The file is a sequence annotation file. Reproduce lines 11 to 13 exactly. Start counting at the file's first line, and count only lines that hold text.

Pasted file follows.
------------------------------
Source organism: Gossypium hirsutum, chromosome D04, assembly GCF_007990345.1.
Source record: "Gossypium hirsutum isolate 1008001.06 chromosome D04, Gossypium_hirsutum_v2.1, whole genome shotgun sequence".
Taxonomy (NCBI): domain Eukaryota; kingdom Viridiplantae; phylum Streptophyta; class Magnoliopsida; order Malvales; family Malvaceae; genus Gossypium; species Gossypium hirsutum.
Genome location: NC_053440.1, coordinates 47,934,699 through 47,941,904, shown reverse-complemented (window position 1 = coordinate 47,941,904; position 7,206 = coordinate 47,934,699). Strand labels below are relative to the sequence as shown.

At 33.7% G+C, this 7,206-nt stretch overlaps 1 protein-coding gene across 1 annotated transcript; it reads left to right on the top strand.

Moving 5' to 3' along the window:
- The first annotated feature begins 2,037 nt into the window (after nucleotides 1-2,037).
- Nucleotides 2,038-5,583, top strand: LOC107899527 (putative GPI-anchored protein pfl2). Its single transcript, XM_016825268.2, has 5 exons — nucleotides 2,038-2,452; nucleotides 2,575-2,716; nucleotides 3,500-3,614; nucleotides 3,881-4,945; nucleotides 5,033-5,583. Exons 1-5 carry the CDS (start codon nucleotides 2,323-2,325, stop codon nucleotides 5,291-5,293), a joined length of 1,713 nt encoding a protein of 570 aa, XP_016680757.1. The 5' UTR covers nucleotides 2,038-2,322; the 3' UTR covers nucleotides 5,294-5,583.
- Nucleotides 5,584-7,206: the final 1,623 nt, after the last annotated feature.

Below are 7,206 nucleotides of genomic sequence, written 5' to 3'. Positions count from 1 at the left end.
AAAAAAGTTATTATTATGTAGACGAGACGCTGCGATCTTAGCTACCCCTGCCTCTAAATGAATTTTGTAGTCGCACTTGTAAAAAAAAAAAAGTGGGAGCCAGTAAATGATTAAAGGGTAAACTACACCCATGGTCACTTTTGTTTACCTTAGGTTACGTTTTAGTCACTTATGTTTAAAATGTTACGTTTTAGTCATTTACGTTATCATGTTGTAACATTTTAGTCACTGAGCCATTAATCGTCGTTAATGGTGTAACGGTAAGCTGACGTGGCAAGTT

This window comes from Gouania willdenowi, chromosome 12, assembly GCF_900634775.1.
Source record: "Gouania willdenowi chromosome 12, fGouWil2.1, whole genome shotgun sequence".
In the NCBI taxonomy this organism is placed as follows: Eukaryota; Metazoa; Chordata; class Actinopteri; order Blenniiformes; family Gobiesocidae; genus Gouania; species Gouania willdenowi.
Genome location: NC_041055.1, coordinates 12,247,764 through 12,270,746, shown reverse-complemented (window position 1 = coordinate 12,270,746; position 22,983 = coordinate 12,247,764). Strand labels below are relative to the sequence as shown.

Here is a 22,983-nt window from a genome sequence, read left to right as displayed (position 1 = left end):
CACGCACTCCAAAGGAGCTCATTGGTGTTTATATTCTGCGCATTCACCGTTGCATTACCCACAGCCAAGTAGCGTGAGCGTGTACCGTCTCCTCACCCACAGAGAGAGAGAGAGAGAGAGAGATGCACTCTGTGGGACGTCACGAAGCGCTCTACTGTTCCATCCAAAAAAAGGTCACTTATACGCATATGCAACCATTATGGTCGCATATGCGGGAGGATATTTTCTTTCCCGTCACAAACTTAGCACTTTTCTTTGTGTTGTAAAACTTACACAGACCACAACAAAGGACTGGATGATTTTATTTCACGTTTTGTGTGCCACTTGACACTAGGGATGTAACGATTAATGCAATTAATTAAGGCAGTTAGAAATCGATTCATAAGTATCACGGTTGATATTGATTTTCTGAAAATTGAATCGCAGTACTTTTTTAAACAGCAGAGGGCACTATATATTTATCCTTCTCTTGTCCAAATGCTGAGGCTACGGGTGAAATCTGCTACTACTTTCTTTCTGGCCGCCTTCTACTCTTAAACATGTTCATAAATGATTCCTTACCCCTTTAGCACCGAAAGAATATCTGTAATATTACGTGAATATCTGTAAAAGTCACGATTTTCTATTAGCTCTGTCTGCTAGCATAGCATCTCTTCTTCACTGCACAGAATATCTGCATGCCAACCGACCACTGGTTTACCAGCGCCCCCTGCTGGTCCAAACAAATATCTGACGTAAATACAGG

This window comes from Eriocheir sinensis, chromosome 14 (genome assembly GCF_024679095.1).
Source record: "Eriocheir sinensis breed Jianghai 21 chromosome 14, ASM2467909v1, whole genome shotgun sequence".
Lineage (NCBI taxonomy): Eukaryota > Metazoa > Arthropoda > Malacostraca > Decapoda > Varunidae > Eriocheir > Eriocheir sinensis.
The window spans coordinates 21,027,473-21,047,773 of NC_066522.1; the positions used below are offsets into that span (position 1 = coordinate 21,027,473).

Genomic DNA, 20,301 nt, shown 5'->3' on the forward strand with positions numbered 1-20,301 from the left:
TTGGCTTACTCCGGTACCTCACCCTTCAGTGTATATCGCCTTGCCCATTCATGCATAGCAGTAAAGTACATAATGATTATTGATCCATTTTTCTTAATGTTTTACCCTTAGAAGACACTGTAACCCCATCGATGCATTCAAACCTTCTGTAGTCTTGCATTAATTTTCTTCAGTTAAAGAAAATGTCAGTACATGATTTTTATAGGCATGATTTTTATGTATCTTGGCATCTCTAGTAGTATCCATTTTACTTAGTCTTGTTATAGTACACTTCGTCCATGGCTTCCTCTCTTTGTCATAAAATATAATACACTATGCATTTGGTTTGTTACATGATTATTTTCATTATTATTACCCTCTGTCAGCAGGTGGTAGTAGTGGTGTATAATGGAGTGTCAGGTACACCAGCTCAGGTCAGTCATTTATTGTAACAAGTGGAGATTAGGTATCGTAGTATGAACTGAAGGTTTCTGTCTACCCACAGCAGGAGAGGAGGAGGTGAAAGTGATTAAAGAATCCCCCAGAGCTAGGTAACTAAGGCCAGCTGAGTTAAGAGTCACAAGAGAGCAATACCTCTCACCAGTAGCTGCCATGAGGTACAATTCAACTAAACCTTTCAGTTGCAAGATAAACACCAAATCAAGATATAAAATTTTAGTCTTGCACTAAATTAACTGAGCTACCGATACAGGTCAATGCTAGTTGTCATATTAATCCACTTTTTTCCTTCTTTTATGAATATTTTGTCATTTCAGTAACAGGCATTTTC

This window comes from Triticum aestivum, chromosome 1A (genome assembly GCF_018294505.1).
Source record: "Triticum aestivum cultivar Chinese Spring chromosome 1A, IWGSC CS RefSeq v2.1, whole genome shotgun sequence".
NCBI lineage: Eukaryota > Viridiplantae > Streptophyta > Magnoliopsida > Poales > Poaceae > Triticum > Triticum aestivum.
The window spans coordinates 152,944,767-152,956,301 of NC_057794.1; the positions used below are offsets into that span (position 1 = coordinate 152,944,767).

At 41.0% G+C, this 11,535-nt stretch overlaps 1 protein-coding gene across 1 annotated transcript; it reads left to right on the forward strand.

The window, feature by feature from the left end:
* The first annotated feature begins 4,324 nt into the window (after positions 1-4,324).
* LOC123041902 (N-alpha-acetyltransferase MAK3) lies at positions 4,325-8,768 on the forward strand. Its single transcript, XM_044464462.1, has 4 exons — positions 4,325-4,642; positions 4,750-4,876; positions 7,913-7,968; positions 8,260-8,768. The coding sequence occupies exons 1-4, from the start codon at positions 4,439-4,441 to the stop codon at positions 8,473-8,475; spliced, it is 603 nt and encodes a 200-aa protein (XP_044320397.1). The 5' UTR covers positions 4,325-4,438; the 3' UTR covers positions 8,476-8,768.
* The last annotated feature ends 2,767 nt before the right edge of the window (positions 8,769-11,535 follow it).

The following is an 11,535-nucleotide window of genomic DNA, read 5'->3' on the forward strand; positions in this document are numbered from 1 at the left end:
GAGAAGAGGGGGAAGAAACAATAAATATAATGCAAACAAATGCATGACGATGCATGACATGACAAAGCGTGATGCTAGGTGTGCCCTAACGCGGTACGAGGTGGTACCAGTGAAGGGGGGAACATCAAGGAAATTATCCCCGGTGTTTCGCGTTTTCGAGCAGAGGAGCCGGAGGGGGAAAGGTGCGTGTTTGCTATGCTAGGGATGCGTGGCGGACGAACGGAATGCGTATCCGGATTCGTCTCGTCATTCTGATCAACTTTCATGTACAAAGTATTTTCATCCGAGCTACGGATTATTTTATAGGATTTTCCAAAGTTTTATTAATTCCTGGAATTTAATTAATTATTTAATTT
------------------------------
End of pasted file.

AAAAAAGTTATTATTATGTAGACGAGACGCTGCGATCTTAGCTACCCCTGCCTCTAAATGAATTTTGTAGTCGCACTTGTAAAAAAAAAAAAGTGGGAGCCAGTAAATGATTAAAGGGTAAACTACACCCATGGTCACTTTTGTTTACCTTAGGTTACGTTTTAGTCACTTATGTTTAAAATGTTACGTTTTAGTCATTTACGTTATCATGTTGTAACATTTTAGTCACTGAGCCATTAATCGTCGTTAATGGTGTAACGGTAAGCTGACGTGGCAAGTT

This window comes from Gouania willdenowi, chromosome 12, assembly GCF_900634775.1.
Source record: "Gouania willdenowi chromosome 12, fGouWil2.1, whole genome shotgun sequence".